“What do you want to do when you graduate?” This is the most pressing question for most college students. Despite spending years preparing to get into college, many students find themselves a little lost when it comes to planning what they want to do both in and out of college.
Enter design thinking. Design thinking (also known as human centered design) is a framework for creative problem solving that is used by companies and organizations to tackle their most wicked problems. And two professors at Stanford University used design thinking to create an elective called “designing your life” to help students think through their plans. Fast forward to 2020 and Bill Burnett and Dave Evans have published a book, workbook and workshops aimed at helping people of all walks of life and all ages (from high school students to retirees). Stanford’s Hasso Plattner School of Design created the Life Design lab which helps colleges and universities design workshops and classes to help students design a happy and productive life.
This summer, IdeaFactory (Stacy Grau and Cedric James) and Alcon Career Center (Jessica Cates) traveled to Stanford to participate in the Life Design studio as part of their largest cohort to date. We spent two days designing our own life using the design thinking tools and techniques from Stanford’s D School. We spent the next two days developing prototypes for our school. Here at TCU we have created a one credit course called IDEA 30001 Life Design that we are teaching this spring and will teach summer and fall 2020.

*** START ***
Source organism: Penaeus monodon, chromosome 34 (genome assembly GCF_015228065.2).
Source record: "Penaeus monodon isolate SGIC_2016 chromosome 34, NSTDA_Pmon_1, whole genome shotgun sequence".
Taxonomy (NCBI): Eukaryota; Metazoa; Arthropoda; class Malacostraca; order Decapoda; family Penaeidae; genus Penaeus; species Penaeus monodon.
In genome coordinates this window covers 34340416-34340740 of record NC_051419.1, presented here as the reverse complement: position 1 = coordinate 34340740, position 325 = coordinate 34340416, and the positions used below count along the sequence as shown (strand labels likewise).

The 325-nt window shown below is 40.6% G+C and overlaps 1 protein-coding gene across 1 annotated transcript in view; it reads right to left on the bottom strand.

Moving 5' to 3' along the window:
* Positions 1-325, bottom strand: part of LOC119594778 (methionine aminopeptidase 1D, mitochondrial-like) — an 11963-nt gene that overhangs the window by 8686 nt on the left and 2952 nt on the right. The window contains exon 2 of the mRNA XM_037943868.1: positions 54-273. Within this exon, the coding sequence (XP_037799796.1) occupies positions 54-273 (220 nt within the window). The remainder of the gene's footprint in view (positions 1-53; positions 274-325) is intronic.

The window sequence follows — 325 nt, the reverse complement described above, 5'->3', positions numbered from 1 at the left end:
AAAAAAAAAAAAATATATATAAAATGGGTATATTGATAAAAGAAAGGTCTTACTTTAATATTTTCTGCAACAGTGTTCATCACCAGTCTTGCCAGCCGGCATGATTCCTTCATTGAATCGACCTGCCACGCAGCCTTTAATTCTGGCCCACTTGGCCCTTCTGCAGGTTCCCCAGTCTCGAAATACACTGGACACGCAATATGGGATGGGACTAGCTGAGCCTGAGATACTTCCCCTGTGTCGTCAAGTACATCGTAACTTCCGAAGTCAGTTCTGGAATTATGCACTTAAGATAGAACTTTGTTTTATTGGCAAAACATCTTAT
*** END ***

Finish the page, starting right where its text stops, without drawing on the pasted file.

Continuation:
In an effort to learn from each other, teams from TCU, SMU, University of Arkansas and Texas A&M Commerce gathered at TCU in December to share best practices about what we have tried and learned. It was inspiring to see how much progress each team had made with their prototypes and how much we were able to learn. We plan to continue to meet annually (next year at University of Arkansas) and add other schools to our regional meeting.
Are you interested in taking the class? Email us at email@example.com and look for the yard signs in April 2020 about course times and dates. We have designed it to fit with any schedule (it is one credit, meets once a week for two hours and is only 8 weeks long).